What PZ Cussons’ cashflow tells us about its strategy

Having found PZ Cussons through his Keep It Simple, Stupid filter, Richard examines the company through its cash flow statement. To his delight, he finds a company promising to keep things simple too.

Two weeks ago I augmented my Keep it Simple, Stupid filter to keep things even simpler. The filter is designed to rule out shares with big obvious complications: shares that cannot be analysed with the normal ratios because they do not make any money, shares in heavily indebted companies where the main focus of analysis might become the company’s ability to service the debt, shares that have not been around long enough to establish a track record for us to investigate, and shares in businesses that are likely to have changed radically because of big acquisitions.

Then I sorted the list to show companies that have published annual reports most recently at the top, one final simplifying gesture to ensure I have up to date information.

The first three results were Gateley, PZ Cussons, and Photo Me.

Gateley is a commercial law firm, and to keep things simple I quickly passed it by. Like other professional services firms, architects and recruitment consultants for example, Gateley offers a bewildering array of services and it will be very hard to work out what, if anything, makes the company special. Since its main asset is probably the skills and connections of the lawyers it employs, it is a difficult business for an outsider to assess. I would not rule out analysing and subsequently investing in a professional services firm, but I am not going to make life easy if I choose Gateley today.

Honing in on PZ Cussons

PZ Cussons, on the other hand, makes and sells things, which is in my comfort zone. You probably know it by ‘personal care’ brands like Imperial Leather, Original Source, Saint Tropez, and Carex but it also makes and sells household cleaning products, foods and fridges. Choosing to investigate PZ Cussons should make life easy because I have considered investing in it before, in 2016. Then its largest market, Nigeria, was in recession following a collapse in the oil price and the company’s debt had risen substantially because of acquisitions it had made around the World. It seemed PZ Cussons had been trying to buy its way to a more prosperous future and I doubted the shares were good value.

Things change. The share price has fallen 40%, so the valuation may be more attractive, and the KISS filter suggests change is in the air too. Remember, it is designed to rule out companies that have spent more on acquisitions than they have earned in free cash flow, and PZ Cussons passed.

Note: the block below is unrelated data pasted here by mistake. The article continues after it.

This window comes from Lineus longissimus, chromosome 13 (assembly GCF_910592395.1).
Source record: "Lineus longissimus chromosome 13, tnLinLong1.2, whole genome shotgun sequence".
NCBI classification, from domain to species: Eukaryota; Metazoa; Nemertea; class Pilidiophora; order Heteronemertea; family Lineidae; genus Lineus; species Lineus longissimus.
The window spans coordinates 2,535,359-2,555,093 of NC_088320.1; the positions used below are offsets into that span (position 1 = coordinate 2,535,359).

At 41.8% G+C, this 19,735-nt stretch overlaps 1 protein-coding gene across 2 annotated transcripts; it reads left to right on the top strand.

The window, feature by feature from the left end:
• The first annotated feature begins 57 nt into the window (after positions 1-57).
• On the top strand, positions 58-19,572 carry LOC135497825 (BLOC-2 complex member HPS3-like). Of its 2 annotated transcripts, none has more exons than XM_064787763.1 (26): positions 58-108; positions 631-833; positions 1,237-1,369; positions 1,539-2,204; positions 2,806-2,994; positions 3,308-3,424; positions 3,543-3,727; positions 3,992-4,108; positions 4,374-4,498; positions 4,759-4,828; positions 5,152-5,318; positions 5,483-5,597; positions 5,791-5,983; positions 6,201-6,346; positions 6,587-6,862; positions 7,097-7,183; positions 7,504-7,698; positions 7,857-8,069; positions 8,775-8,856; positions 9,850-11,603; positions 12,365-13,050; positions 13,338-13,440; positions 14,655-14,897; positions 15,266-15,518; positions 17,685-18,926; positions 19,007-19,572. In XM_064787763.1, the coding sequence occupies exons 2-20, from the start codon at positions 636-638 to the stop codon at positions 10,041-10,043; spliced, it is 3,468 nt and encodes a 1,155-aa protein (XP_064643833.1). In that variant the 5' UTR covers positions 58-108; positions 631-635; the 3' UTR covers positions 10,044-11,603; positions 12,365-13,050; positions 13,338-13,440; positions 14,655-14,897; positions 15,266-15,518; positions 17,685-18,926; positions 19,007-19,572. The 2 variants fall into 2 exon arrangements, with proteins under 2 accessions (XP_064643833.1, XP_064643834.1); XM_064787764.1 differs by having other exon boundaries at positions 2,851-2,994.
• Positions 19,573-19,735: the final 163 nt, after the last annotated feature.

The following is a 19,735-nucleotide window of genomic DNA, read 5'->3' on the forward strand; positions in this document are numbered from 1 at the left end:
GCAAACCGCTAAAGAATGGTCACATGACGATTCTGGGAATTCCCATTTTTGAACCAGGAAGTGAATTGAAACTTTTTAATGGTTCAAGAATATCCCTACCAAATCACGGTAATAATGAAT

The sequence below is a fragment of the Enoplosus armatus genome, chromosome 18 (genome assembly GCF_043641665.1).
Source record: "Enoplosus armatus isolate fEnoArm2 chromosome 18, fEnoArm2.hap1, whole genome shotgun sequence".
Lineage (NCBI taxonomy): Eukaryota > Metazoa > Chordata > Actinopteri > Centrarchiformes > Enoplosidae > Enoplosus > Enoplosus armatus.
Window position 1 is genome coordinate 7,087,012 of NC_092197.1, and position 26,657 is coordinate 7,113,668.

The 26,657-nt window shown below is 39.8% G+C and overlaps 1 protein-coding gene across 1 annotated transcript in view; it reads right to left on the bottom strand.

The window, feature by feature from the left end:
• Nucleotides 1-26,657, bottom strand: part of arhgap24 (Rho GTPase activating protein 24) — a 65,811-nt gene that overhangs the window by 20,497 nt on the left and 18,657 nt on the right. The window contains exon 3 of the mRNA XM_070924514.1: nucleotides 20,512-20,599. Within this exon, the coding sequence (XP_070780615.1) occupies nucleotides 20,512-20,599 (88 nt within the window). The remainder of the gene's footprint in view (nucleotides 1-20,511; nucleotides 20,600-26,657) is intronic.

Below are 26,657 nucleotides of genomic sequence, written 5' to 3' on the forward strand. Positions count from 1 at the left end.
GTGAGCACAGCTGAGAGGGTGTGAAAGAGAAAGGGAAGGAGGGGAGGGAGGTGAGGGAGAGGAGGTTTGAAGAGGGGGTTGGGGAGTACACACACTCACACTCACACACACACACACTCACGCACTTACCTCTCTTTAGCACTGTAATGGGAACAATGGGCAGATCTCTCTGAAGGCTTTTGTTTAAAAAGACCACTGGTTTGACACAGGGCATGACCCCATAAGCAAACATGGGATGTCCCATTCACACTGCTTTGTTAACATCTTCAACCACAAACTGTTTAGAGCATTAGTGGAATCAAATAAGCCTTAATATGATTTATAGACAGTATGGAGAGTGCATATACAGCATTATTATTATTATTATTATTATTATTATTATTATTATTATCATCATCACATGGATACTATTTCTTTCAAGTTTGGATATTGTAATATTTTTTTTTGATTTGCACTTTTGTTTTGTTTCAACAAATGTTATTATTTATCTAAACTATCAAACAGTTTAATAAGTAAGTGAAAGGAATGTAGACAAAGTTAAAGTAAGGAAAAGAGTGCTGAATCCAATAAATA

PZ Cussons spent more than it earned on acquisitions before 2016, but since then it has not made any:

Net borrowing remains stubbornly high after 2016 in comparison to the period before, though:

The use and abuse of free cash flow

The stubborn resistance of debt is disappointing. Free cash flow is the amount of money a company has left over at the end of the year having paid its operating costs, interest and tax for the year. A company can do a number of things with free cash flow. Primarily, it can:

  1. Pay off debt (which is what I would like to see PZ Cussons doing, but it isn’t in aggregate)
  2. Acquire more businesses (we know it is not doing that)
  3. Return the money to shareholders.

It could also spend more on its existing businesses to grow them, because technically only money spent on maintaining the company’s assets, replacing or repairing worn out machinery for example, should be deducted from free cash flow. This is known as “maintenance capital expenditure”, while additional investment, in say a new factory, is “growth capital expenditure.” In practice very few companies differentiate between them, so SharePad deducts all capital expenditure from free cash flow.

Some of PZ Cussons capital expenditure will be new, but I do not think it is spending much. A quick glance at SharePad’s Cash tab shows that in terms of total capital expenditure, maintenance and growth, investment has declined sharply in the last two years. It spent £40.6m on capital expenditure in 2017, £22.2m in 2018, and £14.1m in 2019: